Goldberg had already established his activist credentials by co-producing and co-directing the documentary No Nukes in 1980 in alliance with Musicians United for Safe Energy (MUSE), co-producing MTV's first voter registration commercials in '84 and working on other progressive causes. In response to the PMRC, Goldberg was named chairman of the Musical Majority, formed by the ACLU to oppose the non-issue of rock lyrics. Despite the PMRC's claim that they had no interest in legislation, the Senate Commerce, Science and Transportation Committee held a hearing on rock lyrics. Al Gore's membership on that committee was clearly no coincidence. While the Reagan Administration was shredding the New Deal, Democrats like Gore found the time to denounce Madonna. Goldberg gained national attention by eloquently defending the First Amendment. In a draw, the ratings system idea died and voluntary 'parental advisory' warnings were stickered on albums.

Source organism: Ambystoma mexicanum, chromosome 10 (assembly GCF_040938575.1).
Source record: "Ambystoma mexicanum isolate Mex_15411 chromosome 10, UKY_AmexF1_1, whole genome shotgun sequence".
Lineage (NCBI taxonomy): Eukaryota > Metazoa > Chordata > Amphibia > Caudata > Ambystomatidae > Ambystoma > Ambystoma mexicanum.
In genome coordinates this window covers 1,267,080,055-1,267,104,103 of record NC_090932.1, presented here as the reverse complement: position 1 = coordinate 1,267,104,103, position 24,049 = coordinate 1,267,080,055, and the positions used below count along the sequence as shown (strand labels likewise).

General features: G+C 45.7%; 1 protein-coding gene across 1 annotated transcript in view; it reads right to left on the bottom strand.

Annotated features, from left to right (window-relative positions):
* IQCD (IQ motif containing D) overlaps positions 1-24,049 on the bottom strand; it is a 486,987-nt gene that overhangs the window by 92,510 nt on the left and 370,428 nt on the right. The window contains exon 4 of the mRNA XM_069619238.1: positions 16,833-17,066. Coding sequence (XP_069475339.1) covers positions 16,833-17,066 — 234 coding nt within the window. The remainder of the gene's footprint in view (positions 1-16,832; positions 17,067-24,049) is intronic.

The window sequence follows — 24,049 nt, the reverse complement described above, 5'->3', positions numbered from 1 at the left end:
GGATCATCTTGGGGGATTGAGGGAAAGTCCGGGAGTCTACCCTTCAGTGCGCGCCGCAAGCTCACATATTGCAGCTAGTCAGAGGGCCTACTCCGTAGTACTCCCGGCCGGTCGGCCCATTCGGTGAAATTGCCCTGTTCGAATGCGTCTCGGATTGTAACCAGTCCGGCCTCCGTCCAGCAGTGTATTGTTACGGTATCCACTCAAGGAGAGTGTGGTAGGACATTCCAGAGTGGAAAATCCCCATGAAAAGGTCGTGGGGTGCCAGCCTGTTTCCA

While many boomers are content to listen to "Stairway To Heaven" over and over, Goldberg's eclectic and evolving musical taste has not only worked for him as a record exec, it's allowed him to hear music through the ears of a much younger audience. Artemis Records, which he co-founded, has on its roster–among others -- rapper Kurupt, heavy metal rockers Kittie and country maverick Steve Earle, whose controversial album Jerusalem was written and recorded at Goldberg's urging. In toto, these artists cover virtually every age demographic and this ability to keep open-minded informs his politics. "It doesn't make any difference if a 40 or 50-year old listens to rap or not, but it would be a cultural and moral error to condescend or demonize rap. Similarly, if you don't reach out to younger people politically, you can scarcely be surprised if they don't participate politically. If they're not voting, maybe it's our fault for not motivating them. We need to provide a politics that speaks to them. Historically, all progressive political change has included young people."